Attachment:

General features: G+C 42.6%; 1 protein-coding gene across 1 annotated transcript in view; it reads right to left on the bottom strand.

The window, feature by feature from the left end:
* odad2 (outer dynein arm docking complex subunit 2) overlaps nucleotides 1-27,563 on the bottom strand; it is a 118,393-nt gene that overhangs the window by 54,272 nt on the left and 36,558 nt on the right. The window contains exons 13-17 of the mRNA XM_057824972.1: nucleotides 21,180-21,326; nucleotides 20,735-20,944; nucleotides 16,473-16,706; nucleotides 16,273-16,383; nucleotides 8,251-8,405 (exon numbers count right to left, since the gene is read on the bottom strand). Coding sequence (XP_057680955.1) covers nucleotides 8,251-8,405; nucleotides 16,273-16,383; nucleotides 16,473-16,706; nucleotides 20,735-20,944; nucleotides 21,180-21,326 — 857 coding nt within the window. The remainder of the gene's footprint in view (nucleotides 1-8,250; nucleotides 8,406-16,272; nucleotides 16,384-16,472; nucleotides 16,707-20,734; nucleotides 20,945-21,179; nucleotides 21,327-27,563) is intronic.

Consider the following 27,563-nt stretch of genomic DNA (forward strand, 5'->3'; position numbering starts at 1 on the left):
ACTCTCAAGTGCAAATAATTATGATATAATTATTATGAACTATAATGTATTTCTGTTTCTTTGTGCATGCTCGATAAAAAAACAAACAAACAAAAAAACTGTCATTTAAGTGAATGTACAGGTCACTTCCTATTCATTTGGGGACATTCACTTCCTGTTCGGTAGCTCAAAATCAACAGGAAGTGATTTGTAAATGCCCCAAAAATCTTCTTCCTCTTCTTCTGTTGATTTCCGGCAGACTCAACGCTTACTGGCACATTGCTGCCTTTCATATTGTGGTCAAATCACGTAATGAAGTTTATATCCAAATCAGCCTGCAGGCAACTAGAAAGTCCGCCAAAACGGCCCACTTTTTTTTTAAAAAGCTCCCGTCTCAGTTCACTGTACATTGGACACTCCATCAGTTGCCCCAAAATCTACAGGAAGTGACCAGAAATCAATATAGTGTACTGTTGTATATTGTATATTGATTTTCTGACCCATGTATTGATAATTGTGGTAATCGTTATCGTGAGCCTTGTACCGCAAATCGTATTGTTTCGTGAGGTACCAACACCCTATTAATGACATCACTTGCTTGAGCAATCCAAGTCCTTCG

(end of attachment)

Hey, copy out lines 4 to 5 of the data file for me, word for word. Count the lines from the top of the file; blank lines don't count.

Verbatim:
Consider the following 27,563-nt stretch of genomic DNA (forward strand, 5'->3'; position numbering starts at 1 on the left):
ACTCTCAAGTGCAAATAATTATGATATAATTATTATGAACTATAATGTATTTCTGTTTCTTTGTGCATGCTCGATAAAAAAACAAACAAACAAAAAAACTGTCATTTAAGTGAATGTACAGGTCACTTCCTATTCATTTGGGGACATTCACTTCCTGTTCGGTAGCTCAAAATCAACAGGAAGTGATTTGTAAATGCCCCAAAAATCTTCTTCCTCTTCTTCTGTTGATTTCCGGCAGACTCAACGCTTACTGGCACATTGCTGCCTTTCATATTGTGGTCAAATCACGTAATGAAGTTTATATCCAAATCAGCCTGCAGGCAACTAGAAAGTCCGCCAAAACGGCCCACTTTTTTTTTAAAAAGCTCCCGTCTCAGTTCACTGTACATTGGACACTCCATCAGTTGCCCCAAAATCTACAGGAAGTGACCAGAAATCAATATAGTGTACTGTTGTATATTGTATATTGATTTTCTGACCCATGTATTGATAATTGTGGTAATCGTTATCGTGAGCCTTGTACCGCAAATCGTATTGTTTCGTGAGGTACCAACACCCTATTAATGACATCACTTGCTTGAGCAATCCAAGTCCTTCG